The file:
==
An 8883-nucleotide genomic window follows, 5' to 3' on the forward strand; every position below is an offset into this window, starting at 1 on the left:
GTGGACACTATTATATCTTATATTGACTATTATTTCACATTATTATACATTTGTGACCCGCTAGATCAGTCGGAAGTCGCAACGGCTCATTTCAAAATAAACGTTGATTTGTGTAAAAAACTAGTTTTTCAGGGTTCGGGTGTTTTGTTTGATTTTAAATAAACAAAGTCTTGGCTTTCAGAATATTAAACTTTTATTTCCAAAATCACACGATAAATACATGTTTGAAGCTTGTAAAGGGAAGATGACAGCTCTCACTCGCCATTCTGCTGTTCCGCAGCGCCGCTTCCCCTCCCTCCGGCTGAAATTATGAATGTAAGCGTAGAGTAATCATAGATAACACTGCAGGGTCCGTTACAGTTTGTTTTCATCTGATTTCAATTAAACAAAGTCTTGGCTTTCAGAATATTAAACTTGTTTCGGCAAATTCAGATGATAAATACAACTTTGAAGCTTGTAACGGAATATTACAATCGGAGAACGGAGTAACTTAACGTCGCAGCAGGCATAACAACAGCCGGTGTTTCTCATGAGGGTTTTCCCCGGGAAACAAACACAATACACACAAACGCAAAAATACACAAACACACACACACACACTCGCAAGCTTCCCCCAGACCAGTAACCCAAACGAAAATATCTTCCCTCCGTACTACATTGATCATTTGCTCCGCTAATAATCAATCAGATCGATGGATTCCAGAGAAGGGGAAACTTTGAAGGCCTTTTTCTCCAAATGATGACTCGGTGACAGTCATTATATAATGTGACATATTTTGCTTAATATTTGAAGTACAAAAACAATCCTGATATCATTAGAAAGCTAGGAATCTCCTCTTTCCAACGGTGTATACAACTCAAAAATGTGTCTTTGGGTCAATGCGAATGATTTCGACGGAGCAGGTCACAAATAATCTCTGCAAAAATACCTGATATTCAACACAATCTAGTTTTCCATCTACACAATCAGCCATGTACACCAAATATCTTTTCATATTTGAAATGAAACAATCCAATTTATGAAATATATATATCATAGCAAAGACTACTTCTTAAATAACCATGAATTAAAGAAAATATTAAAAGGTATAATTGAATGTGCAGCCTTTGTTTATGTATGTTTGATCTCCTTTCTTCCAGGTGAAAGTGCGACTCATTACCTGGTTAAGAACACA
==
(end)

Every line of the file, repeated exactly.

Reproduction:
An 8883-nucleotide genomic window follows, 5' to 3' on the forward strand; every position below is an offset into this window, starting at 1 on the left:
GTGGACACTATTATATCTTATATTGACTATTATTTCACATTATTATACATTTGTGACCCGCTAGATCAGTCGGAAGTCGCAACGGCTCATTTCAAAATAAACGTTGATTTGTGTAAAAAACTAGTTTTTCAGGGTTCGGGTGTTTTGTTTGATTTTAAATAAACAAAGTCTTGGCTTTCAGAATATTAAACTTTTATTTCCAAAATCACACGATAAATACATGTTTGAAGCTTGTAAAGGGAAGATGACAGCTCTCACTCGCCATTCTGCTGTTCCGCAGCGCCGCTTCCCCTCCCTCCGGCTGAAATTATGAATGTAAGCGTAGAGTAATCATAGATAACACTGCAGGGTCCGTTACAGTTTGTTTTCATCTGATTTCAATTAAACAAAGTCTTGGCTTTCAGAATATTAAACTTGTTTCGGCAAATTCAGATGATAAATACAACTTTGAAGCTTGTAACGGAATATTACAATCGGAGAACGGAGTAACTTAACGTCGCAGCAGGCATAACAACAGCCGGTGTTTCTCATGAGGGTTTTCCCCGGGAAACAAACACAATACACACAAACGCAAAAATACACAAACACACACACACACACTCGCAAGCTTCCCCCAGACCAGTAACCCAAACGAAAATATCTTCCCTCCGTACTACATTGATCATTTGCTCCGCTAATAATCAATCAGATCGATGGATTCCAGAGAAGGGGAAACTTTGAAGGCCTTTTTCTCCAAATGATGACTCGGTGACAGTCATTATATAATGTGACATATTTTGCTTAATATTTGAAGTACAAAAACAATCCTGATATCATTAGAAAGCTAGGAATCTCCTCTTTCCAACGGTGTATACAACTCAAAAATGTGTCTTTGGGTCAATGCGAATGATTTCGACGGAGCAGGTCACAAATAATCTCTGCAAAAATACCTGATATTCAACACAATCTAGTTTTCCATCTACACAATCAGCCATGTACACCAAATATCTTTTCATATTTGAAATGAAACAATCCAATTTATGAAATATATATATCATAGCAAAGACTACTTCTTAAATAACCATGAATTAAAGAAAATATTAAAAGGTATAATTGAATGTGCAGCCTTTGTTTATGTATGTTTGATCTCCTTTCTTCCAGGTGAAAGTGCGACTCATTACCTGGTTAAGAACACA